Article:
My heart sunk down to my knees and my body went cold. The kiosk where our Turkish friends sold helicopters at the mall was gone. Gone. In its place a wide expanse of hallway. As if it had never even been there at all. For almost the past two years this place had been mecca for my son. His young life has revolved around his chickens and his helicopters. This is the place he learned to fly. This is the place where he’d test pilot a variety of machines for hours on end while I waited nearby, reading. The two young men who ran the stand always showed Elihu such kindness. At Christmas one even gave him his choice of helicopter – just like that. “Which one do you like?” the man asked. Elihu showed him, and the man handed it over with a smile. No doubt Elihu had probably been responsible for a handful of sales – even so, this was truly an unexpected and sweet gesture. The men would share snacks with Elihu, they’d even leave the stand for a few minutes, trusting Elihu to keep watch in their absence. Truly, this had become an important part of our lives. The kind of place we kinda always thought would be there. And now, it wasn’t.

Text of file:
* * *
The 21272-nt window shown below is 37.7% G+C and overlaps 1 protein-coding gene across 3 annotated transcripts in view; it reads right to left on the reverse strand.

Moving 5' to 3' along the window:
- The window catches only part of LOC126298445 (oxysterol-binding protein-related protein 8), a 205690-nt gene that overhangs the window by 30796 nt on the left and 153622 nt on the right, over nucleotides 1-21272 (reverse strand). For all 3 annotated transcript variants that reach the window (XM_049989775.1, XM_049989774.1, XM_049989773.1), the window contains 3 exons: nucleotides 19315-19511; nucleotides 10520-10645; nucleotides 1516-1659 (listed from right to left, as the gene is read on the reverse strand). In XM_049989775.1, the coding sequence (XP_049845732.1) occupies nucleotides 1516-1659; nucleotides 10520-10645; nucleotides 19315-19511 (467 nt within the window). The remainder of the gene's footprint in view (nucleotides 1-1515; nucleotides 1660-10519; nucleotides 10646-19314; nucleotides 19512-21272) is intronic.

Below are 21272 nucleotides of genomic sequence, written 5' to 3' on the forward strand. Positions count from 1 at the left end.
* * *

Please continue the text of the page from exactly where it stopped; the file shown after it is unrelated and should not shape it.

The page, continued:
Thankfully, we’d been there just a few days before. We knew they were concluding their seven year business and moving on. The mall overall wasn’t doing well, their numbers were declining – plus they were getting burnt out on it. We understood. And yet somehow, we couldn’t really believe it. “Come back Friday” they told us, as they’d been working on getting one of Elihu’s helicopters fixed. Not sure why I gave them our info the last time we saw them, but I’m glad I did. It gives us both hope that they might stay in touch… Still, there’s no real closure here, and it’s upsetting. Elihu was so excited about getting his old helicopter back fixed too. Each morning the past two weeks he would count down the days until he picked it up. (I myself was never so confident that they’d been able to help – it seemed to me they were stalling because they didn’t want to disappoint him!) But it wasn’t the loss of his toy that saddened him. It was the loss of his friends, of this joyful oasis in his life for which there was no substitute. But they were just one day short… why? We couldn’t understand it, so I began to search for the story.